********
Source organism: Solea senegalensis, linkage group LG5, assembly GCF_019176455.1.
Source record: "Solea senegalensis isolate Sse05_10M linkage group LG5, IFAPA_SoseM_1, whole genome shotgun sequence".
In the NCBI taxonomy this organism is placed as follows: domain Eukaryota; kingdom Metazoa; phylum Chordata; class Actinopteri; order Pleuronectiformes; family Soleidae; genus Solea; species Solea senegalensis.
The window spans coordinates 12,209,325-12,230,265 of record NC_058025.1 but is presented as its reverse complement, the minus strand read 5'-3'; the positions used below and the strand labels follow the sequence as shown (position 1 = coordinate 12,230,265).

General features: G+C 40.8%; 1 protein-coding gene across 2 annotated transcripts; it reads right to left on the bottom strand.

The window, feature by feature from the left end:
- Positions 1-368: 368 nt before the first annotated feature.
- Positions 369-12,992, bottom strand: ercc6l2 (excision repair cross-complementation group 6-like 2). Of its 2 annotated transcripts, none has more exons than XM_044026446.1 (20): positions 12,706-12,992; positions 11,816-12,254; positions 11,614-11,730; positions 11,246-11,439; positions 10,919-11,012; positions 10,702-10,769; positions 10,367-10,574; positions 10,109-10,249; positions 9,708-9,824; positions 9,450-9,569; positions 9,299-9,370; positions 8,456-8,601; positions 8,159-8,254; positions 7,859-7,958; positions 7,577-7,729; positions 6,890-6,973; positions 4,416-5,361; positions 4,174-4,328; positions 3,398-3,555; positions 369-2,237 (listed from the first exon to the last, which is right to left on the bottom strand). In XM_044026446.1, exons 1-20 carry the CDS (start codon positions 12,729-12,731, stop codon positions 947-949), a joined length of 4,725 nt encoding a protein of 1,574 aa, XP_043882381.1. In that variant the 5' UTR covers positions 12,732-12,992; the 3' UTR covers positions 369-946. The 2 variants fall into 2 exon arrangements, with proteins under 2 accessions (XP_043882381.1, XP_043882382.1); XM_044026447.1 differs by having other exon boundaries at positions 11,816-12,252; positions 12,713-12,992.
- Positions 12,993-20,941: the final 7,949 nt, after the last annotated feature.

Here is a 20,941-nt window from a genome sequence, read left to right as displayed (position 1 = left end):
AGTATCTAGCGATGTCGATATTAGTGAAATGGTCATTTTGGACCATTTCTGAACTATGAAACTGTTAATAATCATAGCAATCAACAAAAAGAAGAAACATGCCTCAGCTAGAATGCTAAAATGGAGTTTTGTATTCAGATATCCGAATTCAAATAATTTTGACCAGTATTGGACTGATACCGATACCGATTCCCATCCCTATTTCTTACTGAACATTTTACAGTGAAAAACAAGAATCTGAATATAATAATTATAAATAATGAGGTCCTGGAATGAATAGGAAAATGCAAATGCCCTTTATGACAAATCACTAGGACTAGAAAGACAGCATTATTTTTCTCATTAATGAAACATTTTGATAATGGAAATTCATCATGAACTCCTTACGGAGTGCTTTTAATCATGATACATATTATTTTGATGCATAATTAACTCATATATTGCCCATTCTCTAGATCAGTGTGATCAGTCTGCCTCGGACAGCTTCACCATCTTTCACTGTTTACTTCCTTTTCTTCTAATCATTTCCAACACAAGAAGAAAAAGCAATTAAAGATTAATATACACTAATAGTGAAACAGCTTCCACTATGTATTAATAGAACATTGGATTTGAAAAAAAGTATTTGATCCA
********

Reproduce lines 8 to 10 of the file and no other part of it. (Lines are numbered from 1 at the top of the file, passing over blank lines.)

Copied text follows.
- Positions 369-12,992, bottom strand: ercc6l2 (excision repair cross-complementation group 6-like 2). Of its 2 annotated transcripts, none has more exons than XM_044026446.1 (20): positions 12,706-12,992; positions 11,816-12,254; positions 11,614-11,730; positions 11,246-11,439; positions 10,919-11,012; positions 10,702-10,769; positions 10,367-10,574; positions 10,109-10,249; positions 9,708-9,824; positions 9,450-9,569; positions 9,299-9,370; positions 8,456-8,601; positions 8,159-8,254; positions 7,859-7,958; positions 7,577-7,729; positions 6,890-6,973; positions 4,416-5,361; positions 4,174-4,328; positions 3,398-3,555; positions 369-2,237 (listed from the first exon to the last, which is right to left on the bottom strand). In XM_044026446.1, exons 1-20 carry the CDS (start codon positions 12,729-12,731, stop codon positions 947-949), a joined length of 4,725 nt encoding a protein of 1,574 aa, XP_043882381.1. In that variant the 5' UTR covers positions 12,732-12,992; the 3' UTR covers positions 369-946. The 2 variants fall into 2 exon arrangements, with proteins under 2 accessions (XP_043882381.1, XP_043882382.1); XM_044026447.1 differs by having other exon boundaries at positions 11,816-12,252; positions 12,713-12,992.
- Positions 12,993-20,941: the final 7,949 nt, after the last annotated feature.

Here is a 20,941-nt window from a genome sequence, read left to right as displayed (position 1 = left end):